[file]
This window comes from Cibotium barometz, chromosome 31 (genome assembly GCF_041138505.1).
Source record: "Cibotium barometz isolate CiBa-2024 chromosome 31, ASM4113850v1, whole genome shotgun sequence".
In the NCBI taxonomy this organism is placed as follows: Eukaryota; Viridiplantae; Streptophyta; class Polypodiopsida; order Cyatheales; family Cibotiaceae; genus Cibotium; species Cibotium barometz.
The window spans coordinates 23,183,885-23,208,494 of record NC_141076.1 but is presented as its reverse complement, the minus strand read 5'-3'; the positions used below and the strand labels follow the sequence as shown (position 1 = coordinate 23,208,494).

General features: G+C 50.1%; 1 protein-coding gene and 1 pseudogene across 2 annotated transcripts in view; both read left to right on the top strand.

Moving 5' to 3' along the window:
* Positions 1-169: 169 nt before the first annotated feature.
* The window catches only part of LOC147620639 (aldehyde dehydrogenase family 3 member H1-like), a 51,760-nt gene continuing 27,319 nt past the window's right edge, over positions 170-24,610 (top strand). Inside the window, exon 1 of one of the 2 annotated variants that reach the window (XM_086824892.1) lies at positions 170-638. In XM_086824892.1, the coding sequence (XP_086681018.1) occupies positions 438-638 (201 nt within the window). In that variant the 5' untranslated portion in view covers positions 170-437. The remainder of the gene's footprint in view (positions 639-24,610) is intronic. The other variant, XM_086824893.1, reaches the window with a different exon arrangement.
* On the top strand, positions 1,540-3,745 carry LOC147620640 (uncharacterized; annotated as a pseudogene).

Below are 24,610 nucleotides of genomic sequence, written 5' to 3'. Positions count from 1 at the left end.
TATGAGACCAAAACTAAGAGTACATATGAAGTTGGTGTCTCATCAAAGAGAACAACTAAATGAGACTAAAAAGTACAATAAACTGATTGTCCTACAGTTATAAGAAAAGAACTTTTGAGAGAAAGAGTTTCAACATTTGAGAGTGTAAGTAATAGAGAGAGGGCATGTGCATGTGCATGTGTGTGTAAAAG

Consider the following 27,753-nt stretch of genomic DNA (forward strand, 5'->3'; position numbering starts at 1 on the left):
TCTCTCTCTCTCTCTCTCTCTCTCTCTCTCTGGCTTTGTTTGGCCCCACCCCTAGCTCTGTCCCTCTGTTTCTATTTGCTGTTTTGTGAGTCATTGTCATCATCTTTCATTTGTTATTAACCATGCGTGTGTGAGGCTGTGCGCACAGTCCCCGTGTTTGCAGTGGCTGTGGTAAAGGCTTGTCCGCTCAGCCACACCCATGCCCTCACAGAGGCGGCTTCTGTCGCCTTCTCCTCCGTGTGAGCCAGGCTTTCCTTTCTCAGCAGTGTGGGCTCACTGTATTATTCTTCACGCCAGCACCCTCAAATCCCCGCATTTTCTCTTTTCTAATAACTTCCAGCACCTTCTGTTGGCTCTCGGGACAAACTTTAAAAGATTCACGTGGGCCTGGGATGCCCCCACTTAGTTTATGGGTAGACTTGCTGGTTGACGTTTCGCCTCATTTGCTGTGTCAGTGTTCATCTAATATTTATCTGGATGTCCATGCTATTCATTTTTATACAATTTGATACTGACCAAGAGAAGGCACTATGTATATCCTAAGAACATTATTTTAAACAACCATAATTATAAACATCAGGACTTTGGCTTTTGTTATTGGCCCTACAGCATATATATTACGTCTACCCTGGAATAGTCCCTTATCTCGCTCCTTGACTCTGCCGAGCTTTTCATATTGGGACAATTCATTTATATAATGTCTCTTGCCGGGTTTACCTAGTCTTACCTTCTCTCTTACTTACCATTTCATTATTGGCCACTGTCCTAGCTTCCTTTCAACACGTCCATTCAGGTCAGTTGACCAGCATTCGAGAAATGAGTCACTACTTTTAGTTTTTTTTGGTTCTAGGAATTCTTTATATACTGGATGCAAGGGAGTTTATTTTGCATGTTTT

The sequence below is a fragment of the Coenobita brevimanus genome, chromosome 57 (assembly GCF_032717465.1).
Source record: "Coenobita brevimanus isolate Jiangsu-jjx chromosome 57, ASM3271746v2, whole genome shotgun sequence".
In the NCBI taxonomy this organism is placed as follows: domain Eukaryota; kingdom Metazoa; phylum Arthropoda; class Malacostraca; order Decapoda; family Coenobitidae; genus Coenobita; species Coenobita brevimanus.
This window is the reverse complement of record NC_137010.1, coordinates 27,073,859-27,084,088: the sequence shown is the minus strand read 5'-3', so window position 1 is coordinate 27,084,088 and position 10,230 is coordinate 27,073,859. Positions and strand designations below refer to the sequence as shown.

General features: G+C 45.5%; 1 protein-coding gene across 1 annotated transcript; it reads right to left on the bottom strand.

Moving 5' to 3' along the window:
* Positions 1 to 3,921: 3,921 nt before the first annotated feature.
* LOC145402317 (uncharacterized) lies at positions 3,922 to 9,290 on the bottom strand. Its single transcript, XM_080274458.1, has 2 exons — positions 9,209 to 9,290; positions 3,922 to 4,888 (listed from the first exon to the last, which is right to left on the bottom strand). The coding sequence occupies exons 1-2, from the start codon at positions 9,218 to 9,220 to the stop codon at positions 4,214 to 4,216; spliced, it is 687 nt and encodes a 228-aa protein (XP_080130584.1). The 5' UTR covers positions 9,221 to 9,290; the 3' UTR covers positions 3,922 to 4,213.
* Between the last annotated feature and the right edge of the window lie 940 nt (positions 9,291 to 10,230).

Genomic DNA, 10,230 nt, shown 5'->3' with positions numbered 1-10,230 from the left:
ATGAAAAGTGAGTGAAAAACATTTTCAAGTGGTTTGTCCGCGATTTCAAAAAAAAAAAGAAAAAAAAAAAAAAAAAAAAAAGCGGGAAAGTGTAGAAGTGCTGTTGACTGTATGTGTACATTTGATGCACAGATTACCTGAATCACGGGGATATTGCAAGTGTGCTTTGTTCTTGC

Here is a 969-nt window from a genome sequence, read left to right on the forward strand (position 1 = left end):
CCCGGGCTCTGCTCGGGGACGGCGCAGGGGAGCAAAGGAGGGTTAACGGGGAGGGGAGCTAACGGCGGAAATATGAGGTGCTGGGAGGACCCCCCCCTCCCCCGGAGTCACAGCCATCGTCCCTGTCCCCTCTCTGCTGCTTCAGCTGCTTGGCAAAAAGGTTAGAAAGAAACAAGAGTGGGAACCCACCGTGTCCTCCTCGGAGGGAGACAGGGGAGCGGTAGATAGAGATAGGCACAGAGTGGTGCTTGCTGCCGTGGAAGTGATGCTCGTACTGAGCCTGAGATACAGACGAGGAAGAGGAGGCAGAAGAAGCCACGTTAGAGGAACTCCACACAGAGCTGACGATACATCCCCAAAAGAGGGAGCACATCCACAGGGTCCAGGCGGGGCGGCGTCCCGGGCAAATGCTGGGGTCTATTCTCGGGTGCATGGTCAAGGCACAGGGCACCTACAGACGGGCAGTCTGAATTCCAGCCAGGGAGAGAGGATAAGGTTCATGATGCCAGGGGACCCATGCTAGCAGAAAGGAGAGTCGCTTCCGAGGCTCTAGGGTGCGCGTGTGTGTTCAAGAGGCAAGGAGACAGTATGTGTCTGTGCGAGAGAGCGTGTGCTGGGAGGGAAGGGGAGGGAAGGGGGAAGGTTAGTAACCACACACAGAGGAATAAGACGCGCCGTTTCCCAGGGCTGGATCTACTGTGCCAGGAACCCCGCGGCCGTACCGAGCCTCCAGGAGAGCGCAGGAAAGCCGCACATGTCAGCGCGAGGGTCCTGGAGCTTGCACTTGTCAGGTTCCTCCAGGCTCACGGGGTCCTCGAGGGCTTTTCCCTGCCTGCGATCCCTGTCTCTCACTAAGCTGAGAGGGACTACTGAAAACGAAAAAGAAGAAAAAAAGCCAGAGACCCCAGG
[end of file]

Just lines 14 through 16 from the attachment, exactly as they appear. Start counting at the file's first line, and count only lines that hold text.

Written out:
The sequence below is a fragment of the Coenobita brevimanus genome, chromosome 57 (assembly GCF_032717465.1).
Source record: "Coenobita brevimanus isolate Jiangsu-jjx chromosome 57, ASM3271746v2, whole genome shotgun sequence".
In the NCBI taxonomy this organism is placed as follows: domain Eukaryota; kingdom Metazoa; phylum Arthropoda; class Malacostraca; order Decapoda; family Coenobitidae; genus Coenobita; species Coenobita brevimanus.